AB InBev benefits as beer goes upmarket in Brazil

By Philip Blenkinsop

BRUSSELS (Reuters) - U.S. and Brazilian drinkers are paying more for their beer and moving to expensive brands according to Anheuser-Busch InBev <ABI.BR>, the world's largest brewer.

The maker of Budweiser, Stella Artois and Beck's reported a better-than-expected 22 percent improvement of fourth-quarter core profit on Thursday as higher prices and cost cuts offset lower volumes in the U.S. and slowing growth in Brazil.

It saw a first quarter drag on volumes due to high U.S. unemployment and floods in Brazil that kept drinkers out of bars, but improvement thereafter.

"It's (the second quarter) going to be better than the first quarter and the second half tends to be even better," Chief Financial Officer Felipe Dutra told a news conference.

The company, which sells about one in five of beers worldwide, revealed that volume growth in Brazil had slowed sharply due to price hikes, while it continued to sell less beer in the United States.

North America and northern Latin America brought in 70 percent of revenue and 80 percent of core profit last year.

Beer volumes in Brazil, where AB InBev has some 70 percent of the market, grew 3.4 percent in the fourth quarter, a sharp slowdown from the 14 percent of the first nine months of 2010.

However, the average selling cost per liter in Brazil and its near neighbors rose 9.9 percent, due to price hikes, trading up to brands such as Bohemia and Stella Artois and more direct distribution helping to swell margins.

AB InBev plans to launch Budweiser in Brazil late this year.

In the United States, where AB InBev's market share is almost 50 percent, it shipped 0.9 percent less beer. Raised prices and a shift of drinkers to higher priced beers meant its revenue per liter rose by 4.1 percent.

AB InBev said U.S. unemployment, particularly among young males, was continuing to affect volumes, but Dutra said the company was well-placed for a recovery.

"It's more a matter of when than if it happens," he said, adding there were early signs of labor market improvement.

The U.S. jobless rate fell to 9 percent in January, its lowest level since Augusut 2009.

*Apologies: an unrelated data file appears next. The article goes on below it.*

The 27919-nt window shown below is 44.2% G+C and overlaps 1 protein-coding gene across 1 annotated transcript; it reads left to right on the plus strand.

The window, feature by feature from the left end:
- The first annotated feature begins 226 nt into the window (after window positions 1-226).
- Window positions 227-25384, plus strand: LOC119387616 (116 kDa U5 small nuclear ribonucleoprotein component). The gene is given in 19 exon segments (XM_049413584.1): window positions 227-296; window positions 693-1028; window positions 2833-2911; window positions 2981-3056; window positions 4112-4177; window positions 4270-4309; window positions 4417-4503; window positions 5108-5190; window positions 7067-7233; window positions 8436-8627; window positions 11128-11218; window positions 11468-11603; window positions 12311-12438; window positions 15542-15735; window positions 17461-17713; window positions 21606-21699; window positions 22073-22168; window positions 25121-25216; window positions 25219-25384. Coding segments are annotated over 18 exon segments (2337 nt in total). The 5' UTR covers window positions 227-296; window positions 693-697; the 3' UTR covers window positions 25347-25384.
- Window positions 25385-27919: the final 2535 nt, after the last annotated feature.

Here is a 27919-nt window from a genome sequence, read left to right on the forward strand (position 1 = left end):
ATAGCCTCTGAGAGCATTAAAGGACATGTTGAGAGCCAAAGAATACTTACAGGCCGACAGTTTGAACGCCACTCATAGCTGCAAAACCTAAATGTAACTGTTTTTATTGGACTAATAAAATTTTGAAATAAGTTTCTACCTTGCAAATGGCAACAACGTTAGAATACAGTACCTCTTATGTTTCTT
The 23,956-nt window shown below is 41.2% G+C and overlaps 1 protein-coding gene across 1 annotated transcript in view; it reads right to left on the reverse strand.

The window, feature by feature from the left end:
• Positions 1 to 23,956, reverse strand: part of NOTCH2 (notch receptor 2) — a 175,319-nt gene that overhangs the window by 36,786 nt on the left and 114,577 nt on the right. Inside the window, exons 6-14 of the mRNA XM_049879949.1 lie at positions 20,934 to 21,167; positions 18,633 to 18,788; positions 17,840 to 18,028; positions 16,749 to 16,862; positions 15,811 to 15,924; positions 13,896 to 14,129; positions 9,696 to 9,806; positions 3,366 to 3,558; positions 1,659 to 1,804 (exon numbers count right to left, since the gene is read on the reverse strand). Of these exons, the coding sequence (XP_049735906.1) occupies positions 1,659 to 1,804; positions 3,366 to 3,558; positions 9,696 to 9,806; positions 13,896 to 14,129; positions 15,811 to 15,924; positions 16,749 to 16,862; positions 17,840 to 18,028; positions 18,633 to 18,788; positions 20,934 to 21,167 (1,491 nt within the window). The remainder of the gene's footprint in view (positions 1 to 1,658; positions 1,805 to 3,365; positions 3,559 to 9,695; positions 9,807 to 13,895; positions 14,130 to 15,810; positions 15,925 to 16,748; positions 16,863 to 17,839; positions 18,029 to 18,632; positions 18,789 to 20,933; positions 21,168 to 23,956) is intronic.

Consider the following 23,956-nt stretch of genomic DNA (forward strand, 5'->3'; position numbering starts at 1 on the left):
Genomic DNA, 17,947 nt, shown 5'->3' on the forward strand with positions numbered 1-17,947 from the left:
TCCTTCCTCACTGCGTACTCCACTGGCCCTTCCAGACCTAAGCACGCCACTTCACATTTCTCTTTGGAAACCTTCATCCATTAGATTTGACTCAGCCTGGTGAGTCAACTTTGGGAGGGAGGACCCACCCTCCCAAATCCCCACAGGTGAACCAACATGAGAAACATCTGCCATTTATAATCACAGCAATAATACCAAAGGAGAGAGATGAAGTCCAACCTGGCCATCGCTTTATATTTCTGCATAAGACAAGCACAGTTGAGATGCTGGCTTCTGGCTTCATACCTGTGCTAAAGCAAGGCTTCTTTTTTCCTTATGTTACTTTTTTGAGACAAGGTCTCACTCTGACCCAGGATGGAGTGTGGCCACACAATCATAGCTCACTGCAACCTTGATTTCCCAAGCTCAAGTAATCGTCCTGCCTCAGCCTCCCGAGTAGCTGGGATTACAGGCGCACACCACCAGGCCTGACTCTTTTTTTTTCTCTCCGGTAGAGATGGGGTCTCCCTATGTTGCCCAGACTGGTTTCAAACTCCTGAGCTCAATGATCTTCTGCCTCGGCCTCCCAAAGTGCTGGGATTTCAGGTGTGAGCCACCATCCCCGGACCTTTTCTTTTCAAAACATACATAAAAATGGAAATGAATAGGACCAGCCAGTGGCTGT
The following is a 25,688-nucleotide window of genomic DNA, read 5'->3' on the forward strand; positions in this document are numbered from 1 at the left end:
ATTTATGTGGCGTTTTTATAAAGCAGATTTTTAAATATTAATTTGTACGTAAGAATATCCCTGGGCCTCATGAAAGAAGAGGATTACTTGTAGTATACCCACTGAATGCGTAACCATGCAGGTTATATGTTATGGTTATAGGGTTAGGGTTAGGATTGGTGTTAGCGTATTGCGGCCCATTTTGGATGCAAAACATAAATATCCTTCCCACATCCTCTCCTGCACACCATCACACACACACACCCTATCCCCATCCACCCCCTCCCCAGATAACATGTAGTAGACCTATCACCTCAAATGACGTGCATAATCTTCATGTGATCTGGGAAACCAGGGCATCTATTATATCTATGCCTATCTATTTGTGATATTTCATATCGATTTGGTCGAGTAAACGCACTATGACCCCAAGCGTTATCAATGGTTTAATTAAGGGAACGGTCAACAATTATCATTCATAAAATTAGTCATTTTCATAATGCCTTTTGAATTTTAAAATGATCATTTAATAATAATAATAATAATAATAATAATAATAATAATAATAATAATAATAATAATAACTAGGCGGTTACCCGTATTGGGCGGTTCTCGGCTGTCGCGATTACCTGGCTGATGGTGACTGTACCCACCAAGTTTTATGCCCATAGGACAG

Core profit (EBITDA) grew by a like-for-like 22 percent to $3.9 billion compared with the $3.51 billion average in a Reuters poll of 17 brokers.

AB InBev more than doubled its dividend to 0.80 euro.

Its shares were up 3.1 percent at 0845 GMT, making them one of the strongest performers in the FTSEurofirst 300 index <.FTEU3> of leading European stocks.

Analysts said weak first-quarter volumes, partly due to rains capping consumption in Brazil, were already factored in.

"There was some uncertainly already in the share price... Volumes may not be so good, but prices have risen by much more. This is an enormous positive," said ING analyst Gerard Rijk.

KBC raised its stance on AB InBev to accumulate from hold.

AB InBev extracted a further $170 million in savings from InBev's 2008 takeover of Anheuser-Busch in the fourth quarter. The company said it was likely to exceed its three-year savings target of $2.25 billion.

Investors were keen for comment on input costs, given rocketing raw materials prices. The futures price for malting barley has risen 37 percent since the launch of the contract in May last year.

AB InBev said its cost of sales per hectolitre would rise by a low single-digit percentage this year. That figure fell by 1.2 percent in 2010.

AB InBev is the last of the big four brewers to provide information on the final months of 2010.

World number two, SABMiller <SAB.L>, with a strong presence in fast-growing African and Latin American markets, said lager volumes rose 3 percent in the fourth quarter.

World number three Heineken <HEIN.AS>, the market leader in Europe, suffered volume decline, but raised profit by savings in Europe and from its large Mexican acquisition.

Fourth-placed Carlsberg <CARLb.CO> warned investors of modest growth and squeezed margins in Russia.

(Editing by Andrew Callus and Hans Peters)